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The Healing Cocoon Podcast

Antidotes for Anxiety with Acupuncturist and Yogini Maria Villella

The meeting point between East and West

Posted by:
Jacobie Gray

On this week’s episode of the podcast, we talk with Maria Villella, a nationally board certified acupuncturist. A member of the American Board of Oriental Reproductive Medicine, Maria’s work primarily focuses on hormonal health and she works closely with patients hoping to conceive (with or without IVF), pregnant and postpartum women, and menopausal women. She has taught yoga for nearly twenty years with the highest level of national teacher certification, ERYT 500, and has been on the teaching team for Loyola Marymount University teacher training program for over ten years. She has also been on the cover of Yoga Journal multiple times and created for Yoga Journal, Yogic Life, and Yoga Anytime.

The Italian Yogi

“Italy!” Maria answers with some classic Italian gusto when asked where her journey to acupuncture and yoga began. Her biological life didn’t actually begin in Italy, but familial roots and cultural patterns emigrated to both America and her childhood with her parents and grandparents. 

The traditional Italian culture is filled with beauty, pasta, and pretty solid gender roles. Although the lovely traditions of everyday-gourmet food and expressive hand-talking are treasures, the patriarchal structure of her household left her struggling with guilt, shame, and self-criticism. Still, the overall memory of her childhood is happy. Her family often took trips to Italy and the nearby islands, having everything they needed at the hands of her hardworking parents. 

But eventually Maria wanted to find her own identity outside of the staunch gender roles. She found herself searching for other perspectives on what it meant to be a man or a woman, and how the two relate to one another (not exactly a traditional Italian line of thought). What’s more, while her parents worked in very structured careers, Maria found herself in art school, eventually progressing into the healing arts and yoga. In a way, she sees how this was another rejection of her parent’s way of life, but her story grew into one of fusion rather than outright rejection.

Asian-American Fusion (with an Italian flare)

As Maria gathered more experiences on her journey, instead of swinging her pendulum all the way in the opposite direction of her upbringing, she became able to see the enormous value of the structured world of her parents and how it could be beautifully integrated with the arts, emotion, love, and other more subjective areas of life—a partnership, instead of a divide, between the divine feminine and the divine masculine.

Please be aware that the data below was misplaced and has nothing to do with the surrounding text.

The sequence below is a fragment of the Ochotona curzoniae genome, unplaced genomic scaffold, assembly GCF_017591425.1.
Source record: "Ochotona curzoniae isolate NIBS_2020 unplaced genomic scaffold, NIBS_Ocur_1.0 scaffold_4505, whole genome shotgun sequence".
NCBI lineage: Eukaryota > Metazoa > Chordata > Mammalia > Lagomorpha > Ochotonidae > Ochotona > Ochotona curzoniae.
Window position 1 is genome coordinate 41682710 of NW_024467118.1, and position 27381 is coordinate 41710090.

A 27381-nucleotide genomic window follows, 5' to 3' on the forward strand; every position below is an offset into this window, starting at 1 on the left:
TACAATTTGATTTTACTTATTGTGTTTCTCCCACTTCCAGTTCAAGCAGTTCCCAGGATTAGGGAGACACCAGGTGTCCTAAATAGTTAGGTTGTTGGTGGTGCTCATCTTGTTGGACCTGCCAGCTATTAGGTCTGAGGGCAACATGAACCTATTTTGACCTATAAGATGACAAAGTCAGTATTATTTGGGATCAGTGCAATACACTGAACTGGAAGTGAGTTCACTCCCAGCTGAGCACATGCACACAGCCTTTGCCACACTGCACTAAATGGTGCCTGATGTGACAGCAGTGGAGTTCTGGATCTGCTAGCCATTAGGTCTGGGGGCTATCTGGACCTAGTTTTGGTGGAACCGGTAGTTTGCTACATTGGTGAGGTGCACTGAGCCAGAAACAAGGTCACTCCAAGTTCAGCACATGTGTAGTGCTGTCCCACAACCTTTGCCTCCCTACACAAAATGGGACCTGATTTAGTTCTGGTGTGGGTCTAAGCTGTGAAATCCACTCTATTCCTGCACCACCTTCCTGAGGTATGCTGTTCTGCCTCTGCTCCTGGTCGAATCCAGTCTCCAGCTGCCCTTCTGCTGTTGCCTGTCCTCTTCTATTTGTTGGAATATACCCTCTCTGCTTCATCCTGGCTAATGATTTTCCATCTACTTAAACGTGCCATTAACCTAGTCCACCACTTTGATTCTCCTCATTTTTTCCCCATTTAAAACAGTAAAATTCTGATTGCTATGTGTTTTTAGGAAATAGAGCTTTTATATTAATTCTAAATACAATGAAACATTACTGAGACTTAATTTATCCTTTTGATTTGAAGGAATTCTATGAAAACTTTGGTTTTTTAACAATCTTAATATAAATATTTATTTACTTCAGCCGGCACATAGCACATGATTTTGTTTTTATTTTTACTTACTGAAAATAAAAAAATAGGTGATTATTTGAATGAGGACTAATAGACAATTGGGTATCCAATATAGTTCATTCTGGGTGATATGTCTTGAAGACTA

This mental framework made acupuncture naturally appealing to her, as it is truly both an art and a science. The yin and yang of her life experiences allowed her to hold space for a balance between eastern and western medicine. She has observed the focus on ‘cure’ rather than ’cause’ in the studies of western medicine, but has also seen western doctors practice medicine very artfully with the right intentions, and patients responding well under their care. Alternately, the tendency of the holistic world can be to passionately reject western medicine, which can translate into treatment becoming agenda-driven, which is not an ideal crosshairs for patients to be in. 

As far as Maria goes, she continues to ask, “What is this aversion? We need to embrace and integrate. I’m a synthesizer, thinking of how it can go together. Yoga and philosophy translate to a healing journey.”

The Awareness of Anxiety

In hindsight, Maria realizes she dealt with anxiety from a young age. But it wasn’t until her first yoga class during her college years, where she experienced a previously unfamiliar sense of peace and relief, that she realized she was truly battling daily anxiety. 

Driven by the desire to continue experiencing this newfound relief, she dove whole-heartedly into yoga. She also began to address her quintessential Italian diet of pasta, bread, prosciutto, and salami, instead embracing the power of whole foods, and eliminating foods that didn’t serve her. “I’ve found a balance that’s best for my body,” she says with a matured confidence. Adding that therapy has also helped her to process some backlogged anxiety contributors.

Anxiety and Acupuncture

Acupuncture has been a pivotal modality in Maria’s anxiety management. MRI studies of the effects of acupuncture show that it increases activity in the frontal lobe of the brain, where higher order thinking takes place. Conditions like anxiety and insomnia are almost always related to an underperforming frontal lobe. So acupuncture can help bring this area of the brain back to a functional level, easing the nervous system. Most physiological or psychological illnesses are rooted in the crucial frontal lobe, pointing back to all healing beginning, at some level, in the mind. There isn’t a sensational claim that acupuncture can heal everything, but it can serve as a guide back to ourselves, calming our nervous system, so we can find our way to healing.

Learn more about Maria at and find her on social media at @maria_villella.

For the full interview with Maria, listen via the link on this page,, or find us on Instagram @thehealingcocoonpodcast.